Catholic Charities concerned help is fleeing Louisiana

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NEW ROADS - There are thousands of people still waiting, relying on the help of others to fix up their flood damaged homes.

One of those people is Dorothy Ephron. With no flood insurance and little help from FEMA, she turned to Catholic Charities for help.

Ephron is one of about 4,000 people in a disaster case management program through Catholic Charities. It's long-term recovery for people with high needs including the elderly, handicap, and poor.

Long-term recovery is about helping a person formulate a recovery plan and Catholic Charities help those people find the resources within the community to complete that plan.

Ephron says she's been working with Catholic Charities since November 2016 after responding to a pamphlet left in her door.

"They came in and checked the house and they was saying that they was going to help us you know, to repair it all," said Ephron.

The process has been slow.

"They just said, 'have patience,' I said, 'OK, I have patience," said Ephron.

David Aguillard, Executive Director of Catholic Charities of the Diocese of Baton Rouge Catholic Charities tells 2 On Your Side, while it helps people through the recovery process, some of the resources needed, including funding, continues to be a challenge.

"Some of it {the money} will come from government sources, but primarily those unmet needs come from foundations and they come from donors," said Aguillard.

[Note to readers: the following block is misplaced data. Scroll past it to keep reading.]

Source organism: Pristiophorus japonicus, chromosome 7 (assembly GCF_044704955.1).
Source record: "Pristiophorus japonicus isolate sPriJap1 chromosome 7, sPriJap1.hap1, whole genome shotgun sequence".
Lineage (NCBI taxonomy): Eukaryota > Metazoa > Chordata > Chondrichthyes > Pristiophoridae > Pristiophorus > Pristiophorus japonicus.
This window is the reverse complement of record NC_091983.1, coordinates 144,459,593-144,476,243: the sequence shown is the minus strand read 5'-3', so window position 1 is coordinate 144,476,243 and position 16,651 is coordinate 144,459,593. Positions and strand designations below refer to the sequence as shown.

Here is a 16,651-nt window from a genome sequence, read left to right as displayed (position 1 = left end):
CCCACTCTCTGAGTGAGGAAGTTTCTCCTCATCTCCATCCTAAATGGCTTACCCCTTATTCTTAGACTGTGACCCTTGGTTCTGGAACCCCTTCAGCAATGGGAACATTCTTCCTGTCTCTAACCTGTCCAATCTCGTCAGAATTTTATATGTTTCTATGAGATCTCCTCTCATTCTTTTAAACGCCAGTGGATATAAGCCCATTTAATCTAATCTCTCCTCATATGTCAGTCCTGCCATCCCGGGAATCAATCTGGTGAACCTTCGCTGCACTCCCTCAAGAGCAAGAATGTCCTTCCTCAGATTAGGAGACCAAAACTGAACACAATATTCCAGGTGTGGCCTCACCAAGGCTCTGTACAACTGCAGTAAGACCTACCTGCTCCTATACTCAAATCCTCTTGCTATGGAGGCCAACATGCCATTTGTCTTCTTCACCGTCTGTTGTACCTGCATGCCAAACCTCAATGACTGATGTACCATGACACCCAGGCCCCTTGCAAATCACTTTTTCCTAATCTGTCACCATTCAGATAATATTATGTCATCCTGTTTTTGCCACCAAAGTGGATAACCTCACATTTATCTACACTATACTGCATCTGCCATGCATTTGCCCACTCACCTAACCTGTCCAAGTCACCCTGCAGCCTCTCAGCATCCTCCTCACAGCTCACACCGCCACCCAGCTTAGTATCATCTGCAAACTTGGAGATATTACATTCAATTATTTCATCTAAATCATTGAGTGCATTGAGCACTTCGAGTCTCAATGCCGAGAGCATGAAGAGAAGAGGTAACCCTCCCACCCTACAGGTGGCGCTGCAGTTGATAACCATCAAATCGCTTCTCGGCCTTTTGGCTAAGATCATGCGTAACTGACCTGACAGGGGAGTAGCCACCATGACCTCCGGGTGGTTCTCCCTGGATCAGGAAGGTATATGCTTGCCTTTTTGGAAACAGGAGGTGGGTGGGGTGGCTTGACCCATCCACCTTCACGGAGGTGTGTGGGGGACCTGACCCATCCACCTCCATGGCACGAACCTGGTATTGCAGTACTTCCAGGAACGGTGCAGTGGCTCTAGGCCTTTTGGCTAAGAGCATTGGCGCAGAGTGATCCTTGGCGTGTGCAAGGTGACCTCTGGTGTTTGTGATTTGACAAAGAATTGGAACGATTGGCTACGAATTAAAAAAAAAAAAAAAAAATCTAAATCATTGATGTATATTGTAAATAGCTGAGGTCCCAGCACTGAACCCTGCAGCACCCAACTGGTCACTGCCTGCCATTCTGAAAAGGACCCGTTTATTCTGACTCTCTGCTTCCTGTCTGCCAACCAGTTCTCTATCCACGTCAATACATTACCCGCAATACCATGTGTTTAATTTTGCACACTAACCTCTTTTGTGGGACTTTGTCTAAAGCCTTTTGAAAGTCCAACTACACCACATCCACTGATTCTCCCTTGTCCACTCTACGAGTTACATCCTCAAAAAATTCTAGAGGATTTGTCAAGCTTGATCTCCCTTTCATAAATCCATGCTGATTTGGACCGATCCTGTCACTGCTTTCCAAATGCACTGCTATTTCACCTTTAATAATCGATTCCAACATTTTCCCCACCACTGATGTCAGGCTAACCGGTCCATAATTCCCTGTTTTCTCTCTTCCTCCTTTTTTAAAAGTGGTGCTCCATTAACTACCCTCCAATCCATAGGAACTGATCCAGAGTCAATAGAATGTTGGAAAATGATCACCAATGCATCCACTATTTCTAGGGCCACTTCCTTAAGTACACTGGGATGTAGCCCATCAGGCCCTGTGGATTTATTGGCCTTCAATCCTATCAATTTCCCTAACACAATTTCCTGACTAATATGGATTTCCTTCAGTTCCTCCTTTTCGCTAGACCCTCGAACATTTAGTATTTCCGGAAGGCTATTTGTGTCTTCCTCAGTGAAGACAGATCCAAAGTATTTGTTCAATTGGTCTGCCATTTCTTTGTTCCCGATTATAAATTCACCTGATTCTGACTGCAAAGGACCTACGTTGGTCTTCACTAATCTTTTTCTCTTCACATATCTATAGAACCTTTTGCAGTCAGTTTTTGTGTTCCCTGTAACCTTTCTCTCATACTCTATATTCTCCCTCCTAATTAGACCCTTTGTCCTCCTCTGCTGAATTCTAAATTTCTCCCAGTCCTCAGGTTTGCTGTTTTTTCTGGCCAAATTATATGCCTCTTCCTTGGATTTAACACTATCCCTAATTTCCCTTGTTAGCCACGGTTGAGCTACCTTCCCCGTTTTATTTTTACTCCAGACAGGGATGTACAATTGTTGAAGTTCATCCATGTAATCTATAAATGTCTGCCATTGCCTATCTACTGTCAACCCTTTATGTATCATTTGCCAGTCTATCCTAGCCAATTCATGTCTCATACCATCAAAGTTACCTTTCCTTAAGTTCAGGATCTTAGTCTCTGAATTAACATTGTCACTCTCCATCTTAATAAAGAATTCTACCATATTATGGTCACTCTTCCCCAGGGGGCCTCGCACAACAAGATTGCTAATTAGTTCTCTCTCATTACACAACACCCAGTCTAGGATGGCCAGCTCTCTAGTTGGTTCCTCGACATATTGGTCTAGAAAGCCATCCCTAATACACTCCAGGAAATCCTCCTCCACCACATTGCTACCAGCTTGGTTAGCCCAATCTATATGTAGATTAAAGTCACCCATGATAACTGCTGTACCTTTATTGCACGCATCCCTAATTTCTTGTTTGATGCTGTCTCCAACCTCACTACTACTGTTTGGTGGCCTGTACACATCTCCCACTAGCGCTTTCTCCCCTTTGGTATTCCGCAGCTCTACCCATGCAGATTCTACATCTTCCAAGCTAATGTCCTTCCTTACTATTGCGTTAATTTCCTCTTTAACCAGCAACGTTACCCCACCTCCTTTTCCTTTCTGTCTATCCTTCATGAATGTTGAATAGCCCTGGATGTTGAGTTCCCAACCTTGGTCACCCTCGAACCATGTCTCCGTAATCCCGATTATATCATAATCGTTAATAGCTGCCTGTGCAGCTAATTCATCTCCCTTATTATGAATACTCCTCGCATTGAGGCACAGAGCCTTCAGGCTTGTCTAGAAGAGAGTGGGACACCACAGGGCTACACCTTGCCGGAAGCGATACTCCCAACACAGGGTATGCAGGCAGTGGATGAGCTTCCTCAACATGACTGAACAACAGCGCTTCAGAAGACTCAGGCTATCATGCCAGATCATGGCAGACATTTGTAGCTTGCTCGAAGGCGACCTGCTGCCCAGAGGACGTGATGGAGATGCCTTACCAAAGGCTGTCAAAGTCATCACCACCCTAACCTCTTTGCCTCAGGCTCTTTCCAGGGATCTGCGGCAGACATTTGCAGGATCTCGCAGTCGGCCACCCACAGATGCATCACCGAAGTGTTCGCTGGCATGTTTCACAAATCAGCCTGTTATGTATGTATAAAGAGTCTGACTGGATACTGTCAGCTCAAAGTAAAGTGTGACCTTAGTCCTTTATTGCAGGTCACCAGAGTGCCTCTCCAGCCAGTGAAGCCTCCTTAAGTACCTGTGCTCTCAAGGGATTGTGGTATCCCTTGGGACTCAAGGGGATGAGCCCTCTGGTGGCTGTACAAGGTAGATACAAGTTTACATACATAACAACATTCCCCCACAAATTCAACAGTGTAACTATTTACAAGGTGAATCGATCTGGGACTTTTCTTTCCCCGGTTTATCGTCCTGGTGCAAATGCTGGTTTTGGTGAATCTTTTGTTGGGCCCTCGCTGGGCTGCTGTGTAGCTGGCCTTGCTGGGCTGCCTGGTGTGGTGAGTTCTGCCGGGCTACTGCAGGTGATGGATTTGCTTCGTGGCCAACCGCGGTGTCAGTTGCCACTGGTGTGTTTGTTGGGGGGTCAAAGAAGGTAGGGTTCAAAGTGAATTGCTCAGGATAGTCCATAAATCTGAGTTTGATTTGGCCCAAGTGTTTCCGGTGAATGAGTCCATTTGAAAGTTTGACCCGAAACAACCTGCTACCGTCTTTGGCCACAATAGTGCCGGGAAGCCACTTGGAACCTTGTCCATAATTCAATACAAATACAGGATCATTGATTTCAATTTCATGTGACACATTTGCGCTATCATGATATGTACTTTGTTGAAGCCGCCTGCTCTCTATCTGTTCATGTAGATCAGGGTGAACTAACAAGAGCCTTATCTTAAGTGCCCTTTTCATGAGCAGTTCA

The average person on Catholic Charities' list has about $30,000 in unmet needs from the August 2016 flood. That's after FEMA, after Restore LA, and other governmental programs. Aguillard is fearful that money and manpower needed to help Louisiana flood victims recover is already being designated elsewhere.

"Some of them are leaving, we have seen over the past couple of weeks that some of the contractors that we've been able to rely on have pulled up and gone to other parts of the country," he said.

While Catholic Charities recognizes there's a need in areas affected by Hurricane Harvey and Hurricane Irma, it's concerned the floods of last year will continue to be overlooked.

"Getting resources to victims of the flood has been and continues to be a challenge," said Aguillard.

Catholic Charities reports that 2016 flood victims are still living in mold-infested homes. Of its 4,000 family caseload, Catholic Charities says about 3,000 have no furniture or are lacking essential household goods, 800 are living in unrepaired homes, 500 still have mold, and 160 are living in gutted homes where no repairs have been initiated.

Wednesday afternoon, 2 On Your Side learned Ephron's case has been approved and volunteers will begin working on her house by the end of September.

Catholic Charities says just because someone is in the case management program, it does not always mean Catholic Charities has the money or supplies to give to someone. It might just mean connecting someone to the right person.

Louisiana's centralized referral number is 1-844-581-2207.



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